Three pedestrians using cell phones pass near the student union building on the University of New Mexico campus in Albuquerque, N.M., Monday, Feb. 19, 2007. Peter Leyden, director of the New Politics Institute, which has been studying the potential impacts of cell phones on political and social campaigns, says that about four in five voting-age Americans have cells phones and that number is expected to keep growing. (AP Photo/Toby Jorrin)National Journal

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A new $1.1 million math lab at the University of New Mexico will focus on advancing students who arrive to the college underprepared for college-level math.The Math Learning Lab is scheduled to open Jan. 25, according to an Albuquerque Journal report. The site will be a place for students needing remedial math courses to get additional assistance, including nearly round-the-clock tutoring.

Colleges and universities across the country have struggled to graduate students who arrive on campus with weak math and English skills. National studies indicate that some 37 percent of all first- and second-year college students have needed at least one remedial college course. Last year alone, students and states spent $3 billion on such courses.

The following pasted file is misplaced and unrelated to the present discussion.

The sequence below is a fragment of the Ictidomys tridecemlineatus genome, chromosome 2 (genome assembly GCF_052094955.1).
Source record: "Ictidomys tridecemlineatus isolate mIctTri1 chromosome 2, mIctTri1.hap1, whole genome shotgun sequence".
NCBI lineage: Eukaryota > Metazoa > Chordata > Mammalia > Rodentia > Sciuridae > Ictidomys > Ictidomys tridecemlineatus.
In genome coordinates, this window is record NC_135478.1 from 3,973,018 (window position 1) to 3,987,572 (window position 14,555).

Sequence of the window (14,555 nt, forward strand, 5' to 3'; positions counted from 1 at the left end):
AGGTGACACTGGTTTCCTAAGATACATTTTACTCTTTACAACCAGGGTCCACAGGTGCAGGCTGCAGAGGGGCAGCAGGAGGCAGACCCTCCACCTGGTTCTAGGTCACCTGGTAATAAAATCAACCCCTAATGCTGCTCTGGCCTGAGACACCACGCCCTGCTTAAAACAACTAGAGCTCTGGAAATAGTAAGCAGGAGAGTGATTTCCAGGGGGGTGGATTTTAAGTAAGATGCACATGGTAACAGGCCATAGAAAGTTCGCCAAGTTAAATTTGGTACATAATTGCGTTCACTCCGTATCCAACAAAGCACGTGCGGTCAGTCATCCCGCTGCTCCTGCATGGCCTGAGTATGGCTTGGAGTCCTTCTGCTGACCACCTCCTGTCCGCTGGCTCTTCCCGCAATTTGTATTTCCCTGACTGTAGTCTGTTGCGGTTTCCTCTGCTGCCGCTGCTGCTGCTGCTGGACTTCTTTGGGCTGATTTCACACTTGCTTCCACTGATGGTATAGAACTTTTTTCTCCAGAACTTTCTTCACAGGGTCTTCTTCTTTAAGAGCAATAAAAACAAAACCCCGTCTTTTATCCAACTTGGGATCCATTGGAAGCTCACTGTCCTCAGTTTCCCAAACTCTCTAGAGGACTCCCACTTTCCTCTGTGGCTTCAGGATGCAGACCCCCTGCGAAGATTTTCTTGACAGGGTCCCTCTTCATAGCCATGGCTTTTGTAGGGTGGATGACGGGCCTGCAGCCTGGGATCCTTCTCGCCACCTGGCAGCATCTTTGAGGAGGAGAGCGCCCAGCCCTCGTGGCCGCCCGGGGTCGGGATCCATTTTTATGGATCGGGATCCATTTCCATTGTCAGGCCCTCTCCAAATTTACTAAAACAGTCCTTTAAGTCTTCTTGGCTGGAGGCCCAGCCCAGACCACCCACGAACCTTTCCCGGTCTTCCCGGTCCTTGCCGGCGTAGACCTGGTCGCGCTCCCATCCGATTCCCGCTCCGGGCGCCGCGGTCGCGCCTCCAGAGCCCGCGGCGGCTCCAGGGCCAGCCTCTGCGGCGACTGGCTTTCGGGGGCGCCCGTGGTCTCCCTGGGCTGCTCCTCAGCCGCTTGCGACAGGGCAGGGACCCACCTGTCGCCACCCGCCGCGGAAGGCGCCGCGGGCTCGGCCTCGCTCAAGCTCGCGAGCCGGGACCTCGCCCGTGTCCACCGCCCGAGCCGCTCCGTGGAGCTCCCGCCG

By race and ethnicity, blacks and Latinos are overrepresented in such prep courses. A staggering 47.3 percent of blacks, 45.1 percent of Hispanics, and 43.9 percent of Native Americans took brush-up course work, according to a 2011 College Board study.

Here's a quick glance at the University of New Mexico's enrollment figures for spring 2011 by race and ethnicity: 

Whites: 41.37 percent
Hispanics: 40.17 percent
American Indian: 6.15 percent

And here are some highlights from the story:

  • The lab will have traditional lectures coupled with a computer-program component to allow students to learn at their own pace.
  • The math learning lab will have tutors available at least 60 hours a week. 
  • At one point, students took the same remedial class multiple times, including some students who repeated the class five or six times.

This article is from the archive of our partner National Journal.

This article is part of our Next America: Higher Education project, which is supported by grants from the Bill & Melinda Gates Foundation and Lumina Foundation.

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